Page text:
Dutch Climate Change Case Sets Precedent for Litigation Against Energy Firms Around the World
24th Jun 2021
On May 26, six NGOs won a significant climate change case against Shell in the Netherlands, setting a precedent for legal actions against energy firms around the world.
The claim was brought on behalf of the entire population of the Netherlands, around 17 million people, and also future generations of Dutch residents. The NGOs alleged that Shell was threatening their human rights as it continues to invest in fossil fuels.
The Court ruled that Shell has an unwritten duty of care under Dutch civil law and that the company must cut its emissions by net 45% by 2030. The emissions reduction affects not only Shell itself, but also its third-party suppliers of goods and services, as well as its end users.
Roger Cox, a lawyer for the Dutch arm of Friends of the Earth, which was one of the organizations behind the case, said “[t]his ruling will change the world. Worldwide, people are in the starting blocks to take legal action against oil companies following our example,” according to the Associated Press. Companies operating in the Netherlands, such as those in the energy, chemical, and mining sectors, will be under increased scrutiny.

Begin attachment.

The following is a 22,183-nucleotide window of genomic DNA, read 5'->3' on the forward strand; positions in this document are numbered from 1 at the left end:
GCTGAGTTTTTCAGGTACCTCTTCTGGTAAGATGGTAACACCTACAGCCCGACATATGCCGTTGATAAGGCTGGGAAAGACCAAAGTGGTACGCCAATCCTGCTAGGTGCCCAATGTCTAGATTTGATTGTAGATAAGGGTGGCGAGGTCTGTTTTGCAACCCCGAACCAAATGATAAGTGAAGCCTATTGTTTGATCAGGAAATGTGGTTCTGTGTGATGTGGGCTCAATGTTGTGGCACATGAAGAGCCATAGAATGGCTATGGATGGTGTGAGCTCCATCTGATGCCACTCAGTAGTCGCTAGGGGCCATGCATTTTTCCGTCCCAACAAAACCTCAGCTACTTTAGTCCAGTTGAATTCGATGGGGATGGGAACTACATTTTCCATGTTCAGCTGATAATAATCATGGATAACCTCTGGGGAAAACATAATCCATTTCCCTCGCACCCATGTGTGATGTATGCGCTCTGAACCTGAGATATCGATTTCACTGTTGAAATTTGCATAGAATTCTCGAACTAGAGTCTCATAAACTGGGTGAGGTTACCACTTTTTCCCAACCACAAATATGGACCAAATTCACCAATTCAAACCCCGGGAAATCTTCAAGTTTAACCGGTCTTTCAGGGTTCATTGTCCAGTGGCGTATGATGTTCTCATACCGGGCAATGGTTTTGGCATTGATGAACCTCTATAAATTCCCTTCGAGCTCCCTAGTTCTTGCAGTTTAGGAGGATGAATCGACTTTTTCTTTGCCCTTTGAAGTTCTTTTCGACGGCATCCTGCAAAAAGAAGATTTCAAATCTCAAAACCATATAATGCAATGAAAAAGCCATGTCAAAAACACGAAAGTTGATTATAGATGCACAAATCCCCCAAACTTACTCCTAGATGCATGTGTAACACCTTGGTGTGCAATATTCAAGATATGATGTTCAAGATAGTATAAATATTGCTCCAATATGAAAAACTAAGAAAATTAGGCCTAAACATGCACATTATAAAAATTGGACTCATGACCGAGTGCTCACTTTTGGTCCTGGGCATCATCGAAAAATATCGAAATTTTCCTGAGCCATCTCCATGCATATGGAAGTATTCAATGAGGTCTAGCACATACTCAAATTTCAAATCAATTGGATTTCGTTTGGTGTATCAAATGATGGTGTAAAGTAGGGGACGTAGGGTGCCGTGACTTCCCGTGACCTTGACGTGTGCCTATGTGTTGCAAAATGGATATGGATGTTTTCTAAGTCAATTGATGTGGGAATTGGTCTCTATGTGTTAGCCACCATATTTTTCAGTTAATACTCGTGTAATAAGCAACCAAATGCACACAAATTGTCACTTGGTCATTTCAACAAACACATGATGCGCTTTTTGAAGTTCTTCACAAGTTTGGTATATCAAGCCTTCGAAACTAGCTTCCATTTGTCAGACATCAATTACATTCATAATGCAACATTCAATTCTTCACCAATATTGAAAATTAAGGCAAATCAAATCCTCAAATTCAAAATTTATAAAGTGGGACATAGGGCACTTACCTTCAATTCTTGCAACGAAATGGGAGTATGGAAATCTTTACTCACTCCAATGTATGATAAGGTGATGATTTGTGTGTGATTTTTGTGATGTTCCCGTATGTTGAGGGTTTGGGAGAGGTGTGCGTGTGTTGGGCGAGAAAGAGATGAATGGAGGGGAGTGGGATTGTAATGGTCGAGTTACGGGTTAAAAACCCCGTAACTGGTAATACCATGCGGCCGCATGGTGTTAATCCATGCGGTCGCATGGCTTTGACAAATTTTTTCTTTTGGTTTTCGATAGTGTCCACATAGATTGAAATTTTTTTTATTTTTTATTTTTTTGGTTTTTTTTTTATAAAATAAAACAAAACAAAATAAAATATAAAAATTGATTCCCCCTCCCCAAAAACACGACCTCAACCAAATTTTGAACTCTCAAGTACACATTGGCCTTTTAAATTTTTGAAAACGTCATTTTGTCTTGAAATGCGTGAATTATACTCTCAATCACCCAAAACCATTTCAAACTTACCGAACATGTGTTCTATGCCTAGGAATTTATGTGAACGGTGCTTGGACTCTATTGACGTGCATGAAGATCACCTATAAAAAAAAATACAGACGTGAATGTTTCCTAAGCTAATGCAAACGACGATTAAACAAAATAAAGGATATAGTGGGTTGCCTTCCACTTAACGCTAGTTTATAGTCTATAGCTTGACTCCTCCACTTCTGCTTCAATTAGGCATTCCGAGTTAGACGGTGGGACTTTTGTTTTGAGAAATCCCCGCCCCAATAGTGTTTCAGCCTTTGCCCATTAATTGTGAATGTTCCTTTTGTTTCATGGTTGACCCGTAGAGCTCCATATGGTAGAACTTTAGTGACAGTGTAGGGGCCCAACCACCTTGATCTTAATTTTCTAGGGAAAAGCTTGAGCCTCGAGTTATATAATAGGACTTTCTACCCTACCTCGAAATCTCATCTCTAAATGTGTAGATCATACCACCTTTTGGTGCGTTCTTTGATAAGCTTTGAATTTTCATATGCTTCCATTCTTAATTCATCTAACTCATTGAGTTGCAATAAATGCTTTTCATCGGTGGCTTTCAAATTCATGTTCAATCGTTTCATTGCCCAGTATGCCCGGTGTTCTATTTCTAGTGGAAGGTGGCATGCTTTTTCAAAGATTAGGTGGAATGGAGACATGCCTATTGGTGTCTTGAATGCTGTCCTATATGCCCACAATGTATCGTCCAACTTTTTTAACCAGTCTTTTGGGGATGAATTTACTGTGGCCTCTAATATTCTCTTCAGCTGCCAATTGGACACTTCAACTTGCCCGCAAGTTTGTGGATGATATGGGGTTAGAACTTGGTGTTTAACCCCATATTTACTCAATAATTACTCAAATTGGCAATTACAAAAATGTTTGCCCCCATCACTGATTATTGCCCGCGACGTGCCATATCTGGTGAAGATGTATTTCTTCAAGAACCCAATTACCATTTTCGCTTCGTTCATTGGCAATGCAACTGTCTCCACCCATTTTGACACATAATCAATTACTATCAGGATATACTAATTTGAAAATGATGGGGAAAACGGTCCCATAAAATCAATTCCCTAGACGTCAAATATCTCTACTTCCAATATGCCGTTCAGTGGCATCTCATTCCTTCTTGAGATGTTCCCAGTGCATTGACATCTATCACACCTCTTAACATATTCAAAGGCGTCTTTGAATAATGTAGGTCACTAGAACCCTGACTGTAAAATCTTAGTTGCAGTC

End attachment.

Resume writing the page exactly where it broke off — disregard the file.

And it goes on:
This case is not the first legal challenge by climate activists looking to reduce carbon emissions, but it is the first targeting a multinational company.
The AP reports that “[o]ne of the first successful climate cases also was in the Netherlands, where the Supreme Court two years ago upheld a 2015 ruling requiring the government to cut emissions at least 25% by the end of 2020 from benchmark 1990 levels.”
Similar climate change cases against the government are spreading throughout Europe. “In February, a Paris court ruled that the French government had failed to take sufficient action to fight climate change in a case brought by four nongovernmental organizations. Last month, Germany’s top court said the federal government must set clear goals for reducing greenhouse gas emissions after 2030.”